Free To Be Human, and Often Wrong
It seems I have been plagued with anxiety my entire life — “Anxiety Not Otherwise Specified” was the official diagnosis 10 years or so ago in the psychologist’s office, and I was offered meds to reduce this anxiety if I wanted. I didn’t.
So choosing to do Pathwork instead of meds, at least in the first round, I looked at myself and my anxiety. What was causing it? I seemed plagued by a need to be right, to be honest, to be positive, to be inspiring, to be, above all, for God’s sake, in integrity, whatever that meant. Pathworkers easily recognize these as part of my Idealized Self Image, a kind of elementary idea, but one that has been a pernicious companion for me even through ten years of Pathwork.
Then in just the past few days it was as if a burden was lifted off my shoulders. I could be wrong! Yes, I could be wrong, out of integrity, dishonest, negative, boring, and the world, my world, would not collapse. It does not seem an exaggeration to say this was a huge deal for me. The freedom to be wrong! The freedom to be human!
How did this change in me come about? I’m sure there are lots of reasons — my helper sessions, my faithfulness to my morning practice of EmbodyBeing, conversations with Pat and other friends, Grace, Life. But what stands out is my spending time in Pathwork Lecture # 90 — Moralizing — Disproportionate Reactions — Needs. It is one of the longer lectures, one of only five running over an hour in my audio recordings. It is on the heals of and builds on Pathwork Lecture #89 — Emotional Growth and Its Function.
Yes, this change in me is all about emotional growth. I realize that I could spend months with Pathwork Lecture #90 and still have room for growth. Of course that could be said of most of the Pathwork Lectures, or of Scriptures or other sacred writings. But it is important to realize this.
One of the core issues behind my anxiety according to this lecture is my lack of self-acceptance and making my entire personality bad and unworthy on the basis of my simple human shortcomings. Intellectually I know that the purpose of my life is to grow, and as I accept my shortcomings fully I can begin to grow out of the anxiety slowly but surely. I am not going to foolishly try to summarize this lecture as if its power were some kind of magical intellectual understanding. No, growth is much more subtle than that. If interested, I would suggest just spending time with this lecture, digesting it, applying it, responding to it, letting it percolate in the soul sentence by sentence. For a month. Or a year. Or…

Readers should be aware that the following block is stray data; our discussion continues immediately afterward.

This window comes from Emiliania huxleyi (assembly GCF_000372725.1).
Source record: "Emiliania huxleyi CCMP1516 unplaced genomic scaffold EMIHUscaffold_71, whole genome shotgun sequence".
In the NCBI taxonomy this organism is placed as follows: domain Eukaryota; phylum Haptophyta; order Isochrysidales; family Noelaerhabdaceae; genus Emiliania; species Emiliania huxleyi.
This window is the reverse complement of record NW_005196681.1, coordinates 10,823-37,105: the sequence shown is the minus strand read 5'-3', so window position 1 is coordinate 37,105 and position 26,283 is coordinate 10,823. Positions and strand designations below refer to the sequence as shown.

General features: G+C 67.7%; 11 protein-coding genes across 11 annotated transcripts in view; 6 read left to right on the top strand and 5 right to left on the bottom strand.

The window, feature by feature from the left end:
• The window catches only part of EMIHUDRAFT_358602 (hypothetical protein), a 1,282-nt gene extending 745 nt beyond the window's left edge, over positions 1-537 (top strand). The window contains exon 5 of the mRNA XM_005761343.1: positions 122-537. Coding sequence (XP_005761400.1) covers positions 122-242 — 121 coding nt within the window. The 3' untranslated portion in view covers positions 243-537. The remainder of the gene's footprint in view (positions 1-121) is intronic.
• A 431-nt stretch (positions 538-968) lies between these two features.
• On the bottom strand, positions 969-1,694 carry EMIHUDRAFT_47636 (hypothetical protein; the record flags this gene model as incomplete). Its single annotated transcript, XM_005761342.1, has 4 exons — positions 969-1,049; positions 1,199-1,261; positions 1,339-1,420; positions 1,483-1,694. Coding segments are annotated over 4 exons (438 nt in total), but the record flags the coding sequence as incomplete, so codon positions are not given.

But let me share another concept from this lecture that proves extremely helpful to me. It deals with transference and counter-transference. By transference I mean trying to get from another (one whom I have given authority over me) something I refuse to give myself, something like self respect, acceptance, or love. By counter-transferrence I mean trying to get from another (one who has given me authority over him or her) something I refuse to give myself, something like self respect, acceptance, or love. These two, transference and counter-transference, are close, aren’t they? And the idea can apply in peer as well as in authority relationships. A complex topic.